Secondhand Story

Michael McNevin

A Review for the Folk & Acoustic Music Exchange
written by Larry Pile

Every once in awhile I find an album that I must listen to over and over, and each time, I hear nuances I've not noticed before. Michael McNevin's Secondhand Story is such an album. It is this kind of multi-layered complicity that makes Michael McNevin one of the up-and-coming singer songwriters to watch! This is the kind of album that can be enjoyed casually, or listened to intently. Even the first time through you will love the astonishing lyrics and musical presentation.

This is one of the finest albums I've heard this year. It is hard to believe that an album this good was self-produced! So many times we see singer-songwriters displaying their guitar-and-vocals craft on an album, but stopping just short of true brilliance. Secondhand Story goes much beyond that basic approach, featuring not only incredible singing, songwriting and guitar playing, but artful creations melding dobro, mandolin, harmonica, percussion and yes, even folk trombone.

Michael's lyrics on Secondhand Story are insightful, intensely personal, and carry unmatched credibility. It is clear, as I play the album over and over again, that these are not songs about abstract events; these are songs about Michael McNevin's life. All of the lyrics, save "Thanks for Asking" (which was co-written by Michael and Danny McNevin), are authored by Michael. Michael's clear-ringing tenor voice is a pleasure to listen to. "Jersey Jail" and "Twenty Five and Out of Room" feature soothing harmony by Rob Laurens and Hugh Blumenfeld, respectively.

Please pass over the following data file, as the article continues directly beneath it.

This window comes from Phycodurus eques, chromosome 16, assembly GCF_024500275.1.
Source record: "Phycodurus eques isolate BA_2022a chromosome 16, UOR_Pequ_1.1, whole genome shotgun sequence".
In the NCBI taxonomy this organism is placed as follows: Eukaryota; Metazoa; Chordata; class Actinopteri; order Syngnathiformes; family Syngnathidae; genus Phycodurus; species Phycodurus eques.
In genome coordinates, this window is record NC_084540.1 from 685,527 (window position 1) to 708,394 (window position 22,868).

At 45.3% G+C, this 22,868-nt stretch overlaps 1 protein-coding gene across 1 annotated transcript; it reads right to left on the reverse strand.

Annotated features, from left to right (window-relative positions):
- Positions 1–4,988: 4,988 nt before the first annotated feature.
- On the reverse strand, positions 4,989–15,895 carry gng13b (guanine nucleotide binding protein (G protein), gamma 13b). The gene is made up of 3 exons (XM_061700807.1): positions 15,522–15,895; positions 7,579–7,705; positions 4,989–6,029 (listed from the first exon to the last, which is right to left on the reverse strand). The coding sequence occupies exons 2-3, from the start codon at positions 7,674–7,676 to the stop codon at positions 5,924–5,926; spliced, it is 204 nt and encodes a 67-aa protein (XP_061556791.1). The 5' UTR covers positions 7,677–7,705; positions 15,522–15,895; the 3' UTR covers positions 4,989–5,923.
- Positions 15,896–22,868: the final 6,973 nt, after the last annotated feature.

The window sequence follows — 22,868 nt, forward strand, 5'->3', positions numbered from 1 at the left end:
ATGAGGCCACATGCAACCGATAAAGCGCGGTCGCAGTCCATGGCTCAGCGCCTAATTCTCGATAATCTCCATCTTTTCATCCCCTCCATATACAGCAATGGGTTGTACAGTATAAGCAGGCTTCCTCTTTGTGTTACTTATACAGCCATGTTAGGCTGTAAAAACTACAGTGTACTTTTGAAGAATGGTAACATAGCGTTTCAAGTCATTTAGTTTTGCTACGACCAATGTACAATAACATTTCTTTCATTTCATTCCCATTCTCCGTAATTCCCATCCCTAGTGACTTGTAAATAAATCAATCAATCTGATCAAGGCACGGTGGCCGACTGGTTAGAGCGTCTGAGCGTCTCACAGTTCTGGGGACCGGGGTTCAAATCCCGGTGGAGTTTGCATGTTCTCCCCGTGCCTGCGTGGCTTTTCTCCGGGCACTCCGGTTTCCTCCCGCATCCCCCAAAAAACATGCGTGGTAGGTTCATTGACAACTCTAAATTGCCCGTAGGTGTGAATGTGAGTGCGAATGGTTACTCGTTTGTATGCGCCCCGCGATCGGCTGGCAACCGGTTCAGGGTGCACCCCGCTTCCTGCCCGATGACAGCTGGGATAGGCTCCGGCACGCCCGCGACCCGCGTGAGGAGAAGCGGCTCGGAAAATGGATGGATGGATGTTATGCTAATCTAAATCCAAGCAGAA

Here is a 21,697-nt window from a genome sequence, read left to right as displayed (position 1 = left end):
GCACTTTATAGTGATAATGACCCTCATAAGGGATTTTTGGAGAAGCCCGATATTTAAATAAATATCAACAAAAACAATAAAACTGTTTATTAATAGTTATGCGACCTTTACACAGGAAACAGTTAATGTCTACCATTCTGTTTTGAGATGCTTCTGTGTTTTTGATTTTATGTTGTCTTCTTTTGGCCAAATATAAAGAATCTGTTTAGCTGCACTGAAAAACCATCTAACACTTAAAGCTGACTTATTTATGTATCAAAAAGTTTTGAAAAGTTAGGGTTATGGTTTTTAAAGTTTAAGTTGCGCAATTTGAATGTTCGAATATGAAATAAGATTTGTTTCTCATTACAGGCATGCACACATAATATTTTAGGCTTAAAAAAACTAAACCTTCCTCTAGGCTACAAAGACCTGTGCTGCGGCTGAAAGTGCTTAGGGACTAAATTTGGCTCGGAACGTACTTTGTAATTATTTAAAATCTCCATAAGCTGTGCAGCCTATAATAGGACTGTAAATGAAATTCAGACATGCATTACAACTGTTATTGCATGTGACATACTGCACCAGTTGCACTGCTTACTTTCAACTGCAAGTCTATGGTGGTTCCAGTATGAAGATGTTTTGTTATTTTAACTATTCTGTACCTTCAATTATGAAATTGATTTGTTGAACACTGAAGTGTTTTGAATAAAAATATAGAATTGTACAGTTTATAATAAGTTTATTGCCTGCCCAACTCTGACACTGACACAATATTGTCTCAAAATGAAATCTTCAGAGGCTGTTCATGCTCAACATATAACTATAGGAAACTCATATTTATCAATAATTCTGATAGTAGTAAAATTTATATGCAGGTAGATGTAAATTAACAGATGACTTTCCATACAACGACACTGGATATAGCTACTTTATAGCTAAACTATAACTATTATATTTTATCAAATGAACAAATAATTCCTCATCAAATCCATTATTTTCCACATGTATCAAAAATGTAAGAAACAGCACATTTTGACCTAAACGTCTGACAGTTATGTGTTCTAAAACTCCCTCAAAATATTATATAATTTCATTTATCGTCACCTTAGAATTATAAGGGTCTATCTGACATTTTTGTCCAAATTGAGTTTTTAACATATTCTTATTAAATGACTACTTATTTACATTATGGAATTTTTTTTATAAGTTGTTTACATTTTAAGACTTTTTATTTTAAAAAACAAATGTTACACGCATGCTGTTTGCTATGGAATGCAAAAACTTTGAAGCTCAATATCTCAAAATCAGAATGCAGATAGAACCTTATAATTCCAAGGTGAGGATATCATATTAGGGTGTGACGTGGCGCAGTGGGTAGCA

This album also features some of the best instrumental work I've heard in a long time.

Piano-like guitar arrangements and smooth fingerpicking (all Michael's), and an extremely versatile cast of musicians combine for a truly memorable album. Instrumental highlights include the folk trombone (Rory McLeod) and very, very nice dobro (Smith Curry) on "The Pride of Niles Centerville", soothing mandolin (by Steve Kritzer) on "Morning Pearl", and really nice percussion (Bill Henderson) on "November Fourth".

Although there is really not much filler material on this great album, there are tracks that I keep going back to over and over again. "Jersey Jail", one of my two personal favorites, includes great vocal harmonies, a nice combination of dobro and harmonica, and 60's-style outrage at the unjust imprisonment for an .80-cent crime! My other favorite is "The Pride of Niles-Centerville". Every contemporary folk singer needs a song about America's favorite sport. Delivered from the eyes of a young boy, this is one of the best I've heard. Michael delivers the lyrics with the true vocal authenticity of an anguished 12-year-old who has let the ball slip through his legs at the climactic moment in the game. Other truly memorable cuts include "Morning Pearl" and "Secondhand Story".

If you've gotten the idea that I like this album, you're right! I can't say enough superlatives about this album! Countless times I would attempt to play the album as background music, only to catch myself stopping whatever I was doing to listen more closely. I also had several people ask about the album as I listened to it. If you've never heard Michael McNevin, I promise that you will be impressed. Whether you want to add to your collection of singer-songwriters or give this genre a try for the first time, you can't go wrong with Secondhand Story. If you buy just one singer-songwriter album this year, this is it!

Copyright, 1995 Three Rivers Folklife Society.
This review may be reprinted with prior permission and attribution.

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Revised 3/10/96 DNP